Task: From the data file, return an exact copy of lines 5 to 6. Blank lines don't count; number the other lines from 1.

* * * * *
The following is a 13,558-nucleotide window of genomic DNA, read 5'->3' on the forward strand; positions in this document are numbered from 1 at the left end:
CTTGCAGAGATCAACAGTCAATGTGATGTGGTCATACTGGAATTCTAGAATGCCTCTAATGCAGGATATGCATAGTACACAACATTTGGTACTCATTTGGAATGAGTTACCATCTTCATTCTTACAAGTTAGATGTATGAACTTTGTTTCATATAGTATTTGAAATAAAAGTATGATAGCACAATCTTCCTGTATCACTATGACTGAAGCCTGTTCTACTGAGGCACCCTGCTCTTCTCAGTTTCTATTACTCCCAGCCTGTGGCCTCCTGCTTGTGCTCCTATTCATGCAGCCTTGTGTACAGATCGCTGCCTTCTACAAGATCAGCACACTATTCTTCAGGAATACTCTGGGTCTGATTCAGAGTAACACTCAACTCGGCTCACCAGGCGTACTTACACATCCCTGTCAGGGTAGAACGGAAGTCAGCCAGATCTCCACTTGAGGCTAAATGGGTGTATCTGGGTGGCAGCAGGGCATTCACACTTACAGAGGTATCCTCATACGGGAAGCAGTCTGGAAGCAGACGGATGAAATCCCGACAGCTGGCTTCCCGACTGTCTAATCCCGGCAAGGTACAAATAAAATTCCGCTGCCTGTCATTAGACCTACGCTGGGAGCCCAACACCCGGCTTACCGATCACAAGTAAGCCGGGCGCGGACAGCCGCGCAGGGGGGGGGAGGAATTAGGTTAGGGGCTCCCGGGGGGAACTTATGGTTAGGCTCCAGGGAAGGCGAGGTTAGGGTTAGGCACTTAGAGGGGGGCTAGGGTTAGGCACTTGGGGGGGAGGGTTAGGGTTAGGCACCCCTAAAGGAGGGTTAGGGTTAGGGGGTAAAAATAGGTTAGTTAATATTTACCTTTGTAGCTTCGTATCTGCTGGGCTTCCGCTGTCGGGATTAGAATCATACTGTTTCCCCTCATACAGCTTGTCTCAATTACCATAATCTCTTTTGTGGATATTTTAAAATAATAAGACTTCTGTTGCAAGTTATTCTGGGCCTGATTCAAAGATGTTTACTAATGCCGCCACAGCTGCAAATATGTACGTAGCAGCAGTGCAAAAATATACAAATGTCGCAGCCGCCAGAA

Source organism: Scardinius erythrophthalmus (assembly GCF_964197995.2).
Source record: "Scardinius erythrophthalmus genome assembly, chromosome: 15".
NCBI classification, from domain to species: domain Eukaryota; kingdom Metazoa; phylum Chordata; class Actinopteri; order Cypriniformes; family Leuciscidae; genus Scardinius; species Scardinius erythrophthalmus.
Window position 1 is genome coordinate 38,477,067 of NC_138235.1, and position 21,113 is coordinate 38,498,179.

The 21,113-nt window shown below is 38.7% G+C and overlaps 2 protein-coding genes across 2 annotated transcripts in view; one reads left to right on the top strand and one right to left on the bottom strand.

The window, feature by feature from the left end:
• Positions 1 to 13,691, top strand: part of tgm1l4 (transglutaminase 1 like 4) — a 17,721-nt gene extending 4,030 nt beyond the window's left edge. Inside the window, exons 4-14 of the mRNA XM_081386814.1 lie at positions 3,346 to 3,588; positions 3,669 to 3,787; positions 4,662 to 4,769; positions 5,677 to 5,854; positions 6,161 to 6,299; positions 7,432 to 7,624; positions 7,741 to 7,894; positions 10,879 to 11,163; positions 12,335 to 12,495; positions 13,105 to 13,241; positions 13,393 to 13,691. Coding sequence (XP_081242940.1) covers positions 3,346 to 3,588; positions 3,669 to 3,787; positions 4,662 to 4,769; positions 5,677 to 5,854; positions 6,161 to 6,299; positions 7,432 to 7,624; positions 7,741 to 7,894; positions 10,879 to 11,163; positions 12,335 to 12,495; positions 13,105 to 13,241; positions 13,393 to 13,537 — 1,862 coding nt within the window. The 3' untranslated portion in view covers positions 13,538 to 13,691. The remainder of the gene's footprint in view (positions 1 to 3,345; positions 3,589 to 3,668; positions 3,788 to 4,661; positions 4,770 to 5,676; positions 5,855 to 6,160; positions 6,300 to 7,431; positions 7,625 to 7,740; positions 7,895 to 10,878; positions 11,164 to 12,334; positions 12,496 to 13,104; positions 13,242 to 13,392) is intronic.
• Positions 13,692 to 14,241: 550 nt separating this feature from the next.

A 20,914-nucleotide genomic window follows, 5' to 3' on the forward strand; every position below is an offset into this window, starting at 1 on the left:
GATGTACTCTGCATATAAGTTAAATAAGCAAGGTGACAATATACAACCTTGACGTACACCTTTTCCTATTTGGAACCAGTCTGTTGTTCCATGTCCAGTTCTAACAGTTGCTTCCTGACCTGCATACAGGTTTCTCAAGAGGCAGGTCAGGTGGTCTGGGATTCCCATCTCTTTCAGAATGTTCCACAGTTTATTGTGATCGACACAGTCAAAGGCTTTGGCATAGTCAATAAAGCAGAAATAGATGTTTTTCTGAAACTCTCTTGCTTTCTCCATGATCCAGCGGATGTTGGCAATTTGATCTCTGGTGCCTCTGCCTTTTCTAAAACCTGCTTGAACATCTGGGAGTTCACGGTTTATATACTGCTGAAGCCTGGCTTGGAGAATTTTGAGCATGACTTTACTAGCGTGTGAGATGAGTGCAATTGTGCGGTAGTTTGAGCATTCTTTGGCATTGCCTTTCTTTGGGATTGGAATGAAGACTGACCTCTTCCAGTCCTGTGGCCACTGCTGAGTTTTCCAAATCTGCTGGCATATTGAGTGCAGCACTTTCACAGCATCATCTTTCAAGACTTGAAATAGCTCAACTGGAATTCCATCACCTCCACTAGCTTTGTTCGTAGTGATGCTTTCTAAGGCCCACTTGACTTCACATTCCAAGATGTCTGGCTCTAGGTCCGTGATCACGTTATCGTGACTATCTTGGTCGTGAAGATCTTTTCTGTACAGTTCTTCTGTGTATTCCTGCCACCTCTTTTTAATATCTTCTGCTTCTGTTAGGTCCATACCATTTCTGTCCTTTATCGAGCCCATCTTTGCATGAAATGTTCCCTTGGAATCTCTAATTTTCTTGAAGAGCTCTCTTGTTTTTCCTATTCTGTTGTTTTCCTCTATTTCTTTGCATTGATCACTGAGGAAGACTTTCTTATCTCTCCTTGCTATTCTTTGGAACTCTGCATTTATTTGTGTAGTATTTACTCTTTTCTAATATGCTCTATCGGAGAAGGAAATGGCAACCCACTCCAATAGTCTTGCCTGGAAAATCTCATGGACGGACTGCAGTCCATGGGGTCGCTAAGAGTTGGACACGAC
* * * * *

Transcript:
NCBI classification, from domain to species: domain Eukaryota; kingdom Metazoa; phylum Chordata; class Actinopteri; order Cypriniformes; family Leuciscidae; genus Scardinius; species Scardinius erythrophthalmus.
Window position 1 is genome coordinate 38,477,067 of NC_138235.1, and position 21,113 is coordinate 38,498,179.